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Lernmaterialien für I/O Psychology an der Leuphana Universität

Greife auf kostenlose Karteikarten, Zusammenfassungen, Übungsaufgaben und Altklausuren für deinen I/O Psychology Kurs an der Leuphana Universität zu.

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According to self-determination theory, what is the relevance of intrinsic motivation and (external) incentives?

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TESTE DEIN WISSEN
  1. intrinsic and extrinsic motivation both play a role, intrinsic more for quality of the behaviour 
  2. with respect to performance, external incentives and intrinsic motivation are not necessarily antagonist. They are best considered simultaneously. Intrinsic motivation is not necessarily the holy grail.
  3. Intrinsic motivation is less important to performance when incentives were directly tied to performance and is more important when incentives are indirectly tied to performance.
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TESTE DEIN WISSEN

According to reinforcement theory  (Behaviourism) (Skinner), behaviour is a function of...?

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behaviour is a function of stimulus, response, reward


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Shortly describe the warehouse experiment by Lufthans (1981). What were the results?

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TESTE DEIN WISSEN

Experiment group were told desired behaviour (assisting, filling shelves, presence at work station) and were rewarded by time off or equivalent pay


Results

  • the retailing behaviour went up
  • the absence or idle time (unproduktive Zeit) went down

(compared to the control group that wasn't rewarded)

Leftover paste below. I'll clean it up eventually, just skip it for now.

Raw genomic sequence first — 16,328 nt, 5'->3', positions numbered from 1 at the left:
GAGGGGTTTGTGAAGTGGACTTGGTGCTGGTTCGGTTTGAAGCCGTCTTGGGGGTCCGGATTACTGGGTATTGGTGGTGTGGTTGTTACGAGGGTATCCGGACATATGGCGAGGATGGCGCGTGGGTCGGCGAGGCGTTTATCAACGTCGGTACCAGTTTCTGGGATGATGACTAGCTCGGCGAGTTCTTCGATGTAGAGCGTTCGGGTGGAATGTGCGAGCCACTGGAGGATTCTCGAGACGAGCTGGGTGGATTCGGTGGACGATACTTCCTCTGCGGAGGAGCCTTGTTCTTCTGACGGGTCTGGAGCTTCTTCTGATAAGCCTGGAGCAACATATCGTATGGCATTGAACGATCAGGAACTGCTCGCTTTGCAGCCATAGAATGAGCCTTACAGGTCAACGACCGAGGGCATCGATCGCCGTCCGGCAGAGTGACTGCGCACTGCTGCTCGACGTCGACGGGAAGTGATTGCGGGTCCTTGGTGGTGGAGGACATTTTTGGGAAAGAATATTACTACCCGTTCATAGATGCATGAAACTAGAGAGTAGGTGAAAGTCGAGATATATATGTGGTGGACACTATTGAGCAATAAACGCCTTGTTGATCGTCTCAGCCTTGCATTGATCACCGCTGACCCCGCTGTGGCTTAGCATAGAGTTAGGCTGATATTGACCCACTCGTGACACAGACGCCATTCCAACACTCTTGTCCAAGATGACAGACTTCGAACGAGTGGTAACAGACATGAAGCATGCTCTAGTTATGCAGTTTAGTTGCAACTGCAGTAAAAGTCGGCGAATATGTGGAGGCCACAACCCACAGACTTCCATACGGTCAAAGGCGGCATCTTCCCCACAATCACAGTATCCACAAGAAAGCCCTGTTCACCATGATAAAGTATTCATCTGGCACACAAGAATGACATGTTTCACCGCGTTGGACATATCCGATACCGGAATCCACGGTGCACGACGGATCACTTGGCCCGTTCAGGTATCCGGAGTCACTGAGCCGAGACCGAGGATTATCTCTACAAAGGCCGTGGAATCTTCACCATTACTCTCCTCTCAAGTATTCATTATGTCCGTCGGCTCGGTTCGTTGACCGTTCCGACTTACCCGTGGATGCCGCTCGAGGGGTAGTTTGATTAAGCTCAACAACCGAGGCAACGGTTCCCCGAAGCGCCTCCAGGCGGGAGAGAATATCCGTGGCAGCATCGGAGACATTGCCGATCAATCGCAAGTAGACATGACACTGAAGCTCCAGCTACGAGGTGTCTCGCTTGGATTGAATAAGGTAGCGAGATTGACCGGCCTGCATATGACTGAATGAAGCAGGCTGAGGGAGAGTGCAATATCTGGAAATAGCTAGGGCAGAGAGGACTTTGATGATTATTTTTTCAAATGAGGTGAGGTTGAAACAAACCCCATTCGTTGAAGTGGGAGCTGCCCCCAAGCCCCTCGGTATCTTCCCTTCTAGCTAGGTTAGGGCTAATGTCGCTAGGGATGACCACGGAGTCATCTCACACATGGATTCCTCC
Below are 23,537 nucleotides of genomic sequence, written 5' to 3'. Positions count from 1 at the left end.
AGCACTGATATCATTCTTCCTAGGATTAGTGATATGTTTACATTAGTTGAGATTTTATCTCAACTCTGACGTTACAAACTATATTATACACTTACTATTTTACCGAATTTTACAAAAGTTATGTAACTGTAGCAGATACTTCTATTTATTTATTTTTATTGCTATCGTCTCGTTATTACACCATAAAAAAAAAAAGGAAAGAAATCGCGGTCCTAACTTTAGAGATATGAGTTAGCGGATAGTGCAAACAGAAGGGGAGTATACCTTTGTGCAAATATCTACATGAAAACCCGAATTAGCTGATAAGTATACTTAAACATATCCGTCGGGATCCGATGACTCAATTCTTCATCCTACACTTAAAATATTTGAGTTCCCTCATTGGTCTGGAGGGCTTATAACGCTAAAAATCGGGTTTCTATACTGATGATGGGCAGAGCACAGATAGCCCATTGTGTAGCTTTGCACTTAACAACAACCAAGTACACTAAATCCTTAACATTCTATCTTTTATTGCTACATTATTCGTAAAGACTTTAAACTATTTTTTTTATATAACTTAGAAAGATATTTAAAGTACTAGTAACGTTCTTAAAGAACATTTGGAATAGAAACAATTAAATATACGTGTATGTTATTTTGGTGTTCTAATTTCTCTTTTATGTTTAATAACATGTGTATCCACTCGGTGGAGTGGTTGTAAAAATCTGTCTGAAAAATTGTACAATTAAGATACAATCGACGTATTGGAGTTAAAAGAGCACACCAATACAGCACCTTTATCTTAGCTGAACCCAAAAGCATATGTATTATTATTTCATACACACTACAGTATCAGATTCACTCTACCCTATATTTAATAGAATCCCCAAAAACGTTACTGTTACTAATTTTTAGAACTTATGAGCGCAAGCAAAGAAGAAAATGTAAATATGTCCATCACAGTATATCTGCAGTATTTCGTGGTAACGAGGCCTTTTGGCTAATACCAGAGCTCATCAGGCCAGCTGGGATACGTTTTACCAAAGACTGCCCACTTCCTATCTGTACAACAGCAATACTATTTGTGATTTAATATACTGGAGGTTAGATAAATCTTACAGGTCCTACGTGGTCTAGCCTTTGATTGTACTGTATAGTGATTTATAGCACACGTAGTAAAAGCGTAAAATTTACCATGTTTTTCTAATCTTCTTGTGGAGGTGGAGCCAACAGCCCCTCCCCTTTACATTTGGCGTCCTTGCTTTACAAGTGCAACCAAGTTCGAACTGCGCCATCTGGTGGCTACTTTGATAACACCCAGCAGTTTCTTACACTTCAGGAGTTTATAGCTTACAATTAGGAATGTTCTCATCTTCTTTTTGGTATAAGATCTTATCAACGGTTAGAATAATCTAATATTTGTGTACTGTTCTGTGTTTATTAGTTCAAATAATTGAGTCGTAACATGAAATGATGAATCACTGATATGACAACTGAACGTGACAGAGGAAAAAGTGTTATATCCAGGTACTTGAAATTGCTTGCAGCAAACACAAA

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What kinds of goals should we set to increase motivation and achieve higher performance?

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specific and challenging goals

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What is the definition of self-efficacy? What does it influence?

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TESTE DEIN WISSEN

o   People’s beliefs about their capabilities to perform a task or achieve a goal (“I’m confident that I can […]”)

o   Influences the choices people make, their aspirations, how much effort they mobilize, and how long they persevere

o   Self-efficacy is domain-specific (e.g., high self-efficacy in football but low in basketball)

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How big is the effect of self-efficacy on performance?

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r = .38 according to Stajkovic & Luthans, JAP, 1998

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What are the measurable outcomes (dependant variables) of motivation? 


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  1. direction of behavior (what a person does)
  2. intensity of action (cognitive effort and/or physical force of action) (how hard a person works)
  3. persistence of direction- specific behavior over time (how long a person works on their goals)



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What is "Evidence-based management"? What is the Scientist-Practioner model?

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  • translating principles derived from research into organizational practices = EBM
  • through EBM, managers become experts who make organizational decisions informed by social science and organizational research
  • Scientist-practitioner model:
    • using scientific tools and research in the practice of organizational psychology (Landy & Conte 2013)
      → close connection research and application
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TESTE DEIN WISSEN

1) How many days a week should employees telecommute? 

What are positive and negative implications of telecommuting?

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TESTE DEIN WISSEN

1)

  • peek at 2 days per week (Golden, 2006)